Sin City
directed by Frank Miller,
Robert Rodriguez, Quentin Tarantino
(Miramax, 2005)

It's always a thrill to see a movie get the DVD treatment it deserves, and Frank Miller's Sin City: Recut, Extended, Unrated is a really fantastic package loaded to the gills with all kinds of good stuff. If you're a Sin City fan, you'll want to just take a day off and indulge yourself in this ultimate Sin City experience -- and it will take you the better part of a day to watch and go through everything this little box holds. Even if you bought the regular DVD when it came out, I really think you'll want to upgrade to this special edition.

I was unfamiliar with Frank Miller and his series of Sin City graphic novels. When I first saw trailers for the film, all I knew was that Jessica Alba was in it, and that was reason enough for me to want to see it. When you don't know Miller's work, the trailers for the film are hard to get your head around. You're intrigued by the unique look of the film, with all the dark, gritty backgrounds and the selective use of color in certain scenes, but it isn't easy to figure out what the film is about, exactly. When you do sit down and watch the film, you're just blown away: the whole look of the film is absolutely mesmerizing, unlike anything you've seen before; the cast is just full of one huge star after another turning in dazzling performances; the stories are dark and haunted and just draw you right in; but it's the characters most of all that captivate you.

The film is really four stories assembled into one finished product. "The Customer is Always Right" is a short introduction for what is to come -- and then Marv takes over. Marv is one of the most fascinating characters to come along in years. He's a huge, ugly guy, a thug and killer you can't help but like and respect -- and Mickey Rourke is simply amazing in the role. Marv has the night of his life with a gorgeous woman named Goldie (Jaime King), then wakes up to find her dead. Framed for the crime, Marv swears to find Goldie's killer, and he lets nothing stand in his way. Even if it means dying, he's not going to back out -- just because Goldie was nice to him. There's plenty of violent action in this story, and Elijah Wood is surprisingly good as Kevin, an almost superhuman killer who eats his victims. Then we're off to "The Big Fat Kill," where Clive Owen and Benecio Del Toro steal the show, along with Devon Aoki as the beautifully lethal Miho. She dishes out a lot of graphic violence, including a most excellent beheading. Alexis Bledel lights up the screen with eyes you could dive right in to. There's a fair bit of dark comedy in this one, including one incredibly funny bit you won't want to miss. Finally, there's the story of Hardigan and little Nancy Callahan, a girl that good cop Hardigan saved from a brutal rapist/murderer before having the tables turned completely over on him. Skinny little Nancy grew up strong and drop-dead gorgeous (like I said, I would buy the movie just for Alba), but she's still in danger -- and only Hardigan can save her from "That Yellow Bastard" (basically a yellow Ferengi thanks to the damage Hardigan did to him eight years earlier -- it's not easy regrowing a set of family jewels, you know -- those side effects are brutal). Bruce Willis is masterful as the tough and gritty yet sensitive Hardigan.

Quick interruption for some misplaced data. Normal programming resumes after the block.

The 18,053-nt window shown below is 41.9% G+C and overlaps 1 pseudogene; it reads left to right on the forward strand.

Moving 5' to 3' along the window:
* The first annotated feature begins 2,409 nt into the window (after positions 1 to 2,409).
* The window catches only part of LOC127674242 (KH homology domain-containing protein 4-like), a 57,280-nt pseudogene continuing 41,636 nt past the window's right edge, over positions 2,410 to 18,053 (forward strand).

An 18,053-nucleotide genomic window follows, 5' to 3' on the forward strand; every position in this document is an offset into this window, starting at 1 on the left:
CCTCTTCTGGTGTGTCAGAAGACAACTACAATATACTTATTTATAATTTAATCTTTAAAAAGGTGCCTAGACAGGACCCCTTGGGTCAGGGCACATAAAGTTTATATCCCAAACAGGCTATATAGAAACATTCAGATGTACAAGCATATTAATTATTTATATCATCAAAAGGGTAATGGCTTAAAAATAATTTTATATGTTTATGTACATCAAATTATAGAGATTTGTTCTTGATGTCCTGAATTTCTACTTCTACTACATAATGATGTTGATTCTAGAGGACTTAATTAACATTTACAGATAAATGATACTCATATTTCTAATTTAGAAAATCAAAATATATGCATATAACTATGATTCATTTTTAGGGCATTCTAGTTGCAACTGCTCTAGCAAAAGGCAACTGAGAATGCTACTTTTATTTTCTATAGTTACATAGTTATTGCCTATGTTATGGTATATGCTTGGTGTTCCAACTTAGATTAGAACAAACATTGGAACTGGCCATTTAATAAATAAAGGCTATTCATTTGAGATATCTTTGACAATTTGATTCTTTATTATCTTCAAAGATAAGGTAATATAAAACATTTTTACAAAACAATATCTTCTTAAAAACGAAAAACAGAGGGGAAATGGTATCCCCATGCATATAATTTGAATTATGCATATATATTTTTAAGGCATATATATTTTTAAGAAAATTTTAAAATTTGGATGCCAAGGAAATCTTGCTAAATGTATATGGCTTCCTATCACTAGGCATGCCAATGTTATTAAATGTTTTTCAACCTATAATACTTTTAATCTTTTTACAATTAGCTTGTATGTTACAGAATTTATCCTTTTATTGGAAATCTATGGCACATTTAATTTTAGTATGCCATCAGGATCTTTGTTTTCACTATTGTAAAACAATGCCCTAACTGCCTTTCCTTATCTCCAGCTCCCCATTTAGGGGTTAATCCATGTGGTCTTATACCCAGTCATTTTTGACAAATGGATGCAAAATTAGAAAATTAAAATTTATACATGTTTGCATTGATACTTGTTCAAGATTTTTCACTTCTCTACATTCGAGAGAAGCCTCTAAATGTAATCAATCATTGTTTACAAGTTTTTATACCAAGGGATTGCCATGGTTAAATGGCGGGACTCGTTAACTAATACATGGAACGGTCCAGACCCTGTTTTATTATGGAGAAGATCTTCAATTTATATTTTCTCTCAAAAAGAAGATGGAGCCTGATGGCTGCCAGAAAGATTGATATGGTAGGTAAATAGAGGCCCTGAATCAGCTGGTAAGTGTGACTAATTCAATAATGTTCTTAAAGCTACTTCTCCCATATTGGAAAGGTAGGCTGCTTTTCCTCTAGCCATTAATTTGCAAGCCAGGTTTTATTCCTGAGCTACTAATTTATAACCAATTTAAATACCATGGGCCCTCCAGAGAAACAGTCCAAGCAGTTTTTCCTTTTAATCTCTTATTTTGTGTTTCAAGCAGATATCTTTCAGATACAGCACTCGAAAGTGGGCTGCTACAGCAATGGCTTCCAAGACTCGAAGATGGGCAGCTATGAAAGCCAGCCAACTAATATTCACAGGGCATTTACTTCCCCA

It's impossible to truly describe these stories -- you just have to see them for yourself. The performances are so darn good that this movie actually gets better every time you watch it -- and this special edition DVD gives you plenty of chances to do just that. Along with the original theatrical release, you get the uncut version of the movie, split up into four separate, independent chapters; there's some 23 minutes of extra footage -- including a couple of scenes that really help embellish the storylines. You get two commentaries (one with co-directors Robert Rodriguez and Miller, the other with Rodriguez, Quentin Tarentino and Willis). My favorite version features a recording of the Austin premier audience reaction; the depth of the dark comedy in these stories didn't really hit me full force until I was able to join in with that live audience atmosphere.

As if all that isn't enough, though, you also get a series of great featurettes. Herein is where you truly learn to appreciate the film. The vast majority of the actual filming was done in front of a green screen, and many of the actors who performed in the same scenes never even met. And it was all filmed very quickly -- all those great backdrops and that unique atmosphere made with CGI. It's incredible to see just how this movie was shot and put together.

There's nothing else out there remotely like Sin City. It truly makes Frank Miller's comic come to life -- for the most part, the movie mirrors the graphic novels themselves almost frame by frame. Rodriguez calls this an anti-movie; in a sense, Miller actually drew his comics in such a way that they could never be filmed. Rather than adapt the graphic novels to film, Rodriguez went the other way -- he adapted the film format to the graphic novels. When you look at the movie in comparison to the books (and you get a copy of The Hard Goodbye with this DVD package), you'll see exactly what he means. Sin City is truly an unparalleled, 100 percent complete success. I just can't get enough of it.

by Daniel Jolley
21 January 2006

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